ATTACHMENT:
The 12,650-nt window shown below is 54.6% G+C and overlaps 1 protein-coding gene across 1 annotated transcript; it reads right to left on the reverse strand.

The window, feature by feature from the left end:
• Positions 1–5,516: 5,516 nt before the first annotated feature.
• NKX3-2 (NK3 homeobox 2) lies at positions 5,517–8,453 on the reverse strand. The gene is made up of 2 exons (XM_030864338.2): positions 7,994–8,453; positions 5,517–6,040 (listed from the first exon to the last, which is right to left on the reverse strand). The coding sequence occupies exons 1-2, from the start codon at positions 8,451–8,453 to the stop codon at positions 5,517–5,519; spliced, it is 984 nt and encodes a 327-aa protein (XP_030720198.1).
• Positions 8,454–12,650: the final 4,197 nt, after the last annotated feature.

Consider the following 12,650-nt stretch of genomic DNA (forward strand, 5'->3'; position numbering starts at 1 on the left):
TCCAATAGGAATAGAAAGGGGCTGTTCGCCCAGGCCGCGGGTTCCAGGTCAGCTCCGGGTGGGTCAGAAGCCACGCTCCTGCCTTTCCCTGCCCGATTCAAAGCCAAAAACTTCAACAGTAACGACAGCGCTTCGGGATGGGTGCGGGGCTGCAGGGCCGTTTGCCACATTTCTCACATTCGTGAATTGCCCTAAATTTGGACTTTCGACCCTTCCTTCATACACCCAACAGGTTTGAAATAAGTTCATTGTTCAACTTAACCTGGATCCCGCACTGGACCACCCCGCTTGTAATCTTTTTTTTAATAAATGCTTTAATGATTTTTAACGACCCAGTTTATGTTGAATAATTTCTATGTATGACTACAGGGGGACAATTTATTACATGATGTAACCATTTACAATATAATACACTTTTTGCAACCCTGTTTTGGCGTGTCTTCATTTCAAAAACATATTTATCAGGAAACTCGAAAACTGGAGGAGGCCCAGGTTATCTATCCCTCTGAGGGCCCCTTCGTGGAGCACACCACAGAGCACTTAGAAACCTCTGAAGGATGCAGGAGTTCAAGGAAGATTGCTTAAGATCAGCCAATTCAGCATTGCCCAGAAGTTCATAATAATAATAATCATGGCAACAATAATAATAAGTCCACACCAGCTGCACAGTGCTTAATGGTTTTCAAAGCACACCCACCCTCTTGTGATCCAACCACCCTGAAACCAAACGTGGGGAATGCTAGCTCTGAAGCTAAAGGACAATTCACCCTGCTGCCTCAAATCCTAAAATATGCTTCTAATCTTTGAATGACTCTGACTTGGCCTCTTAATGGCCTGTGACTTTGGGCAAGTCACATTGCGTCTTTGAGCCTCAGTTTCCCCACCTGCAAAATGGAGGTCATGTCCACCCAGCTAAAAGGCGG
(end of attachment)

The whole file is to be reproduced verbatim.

The 12,650-nt window shown below is 54.6% G+C and overlaps 1 protein-coding gene across 1 annotated transcript; it reads right to left on the reverse strand.

The window, feature by feature from the left end:
• Positions 1–5,516: 5,516 nt before the first annotated feature.
• NKX3-2 (NK3 homeobox 2) lies at positions 5,517–8,453 on the reverse strand. The gene is made up of 2 exons (XM_030864338.2): positions 7,994–8,453; positions 5,517–6,040 (listed from the first exon to the last, which is right to left on the reverse strand). The coding sequence occupies exons 1-2, from the start codon at positions 8,451–8,453 to the stop codon at positions 5,517–5,519; spliced, it is 984 nt and encodes a 327-aa protein (XP_030720198.1).
• Positions 8,454–12,650: the final 4,197 nt, after the last annotated feature.

Consider the following 12,650-nt stretch of genomic DNA (forward strand, 5'->3'; position numbering starts at 1 on the left):
TCCAATAGGAATAGAAAGGGGCTGTTCGCCCAGGCCGCGGGTTCCAGGTCAGCTCCGGGTGGGTCAGAAGCCACGCTCCTGCCTTTCCCTGCCCGATTCAAAGCCAAAAACTTCAACAGTAACGACAGCGCTTCGGGATGGGTGCGGGGCTGCAGGGCCGTTTGCCACATTTCTCACATTCGTGAATTGCCCTAAATTTGGACTTTCGACCCTTCCTTCATACACCCAACAGGTTTGAAATAAGTTCATTGTTCAACTTAACCTGGATCCCGCACTGGACCACCCCGCTTGTAATCTTTTTTTTAATAAATGCTTTAATGATTTTTAACGACCCAGTTTATGTTGAATAATTTCTATGTATGACTACAGGGGGACAATTTATTACATGATGTAACCATTTACAATATAATACACTTTTTGCAACCCTGTTTTGGCGTGTCTTCATTTCAAAAACATATTTATCAGGAAACTCGAAAACTGGAGGAGGCCCAGGTTATCTATCCCTCTGAGGGCCCCTTCGTGGAGCACACCACAGAGCACTTAGAAACCTCTGAAGGATGCAGGAGTTCAAGGAAGATTGCTTAAGATCAGCCAATTCAGCATTGCCCAGAAGTTCATAATAATAATAATCATGGCAACAATAATAATAAGTCCACACCAGCTGCACAGTGCTTAATGGTTTTCAAAGCACACCCACCCTCTTGTGATCCAACCACCCTGAAACCAAACGTGGGGAATGCTAGCTCTGAAGCTAAAGGACAATTCACCCTGCTGCCTCAAATCCTAAAATATGCTTCTAATCTTTGAATGACTCTGACTTGGCCTCTTAATGGCCTGTGACTTTGGGCAAGTCACATTGCGTCTTTGAGCCTCAGTTTCCCCACCTGCAAAATGGAGGTCATGTCCACCCAGCTAAAAGGCGG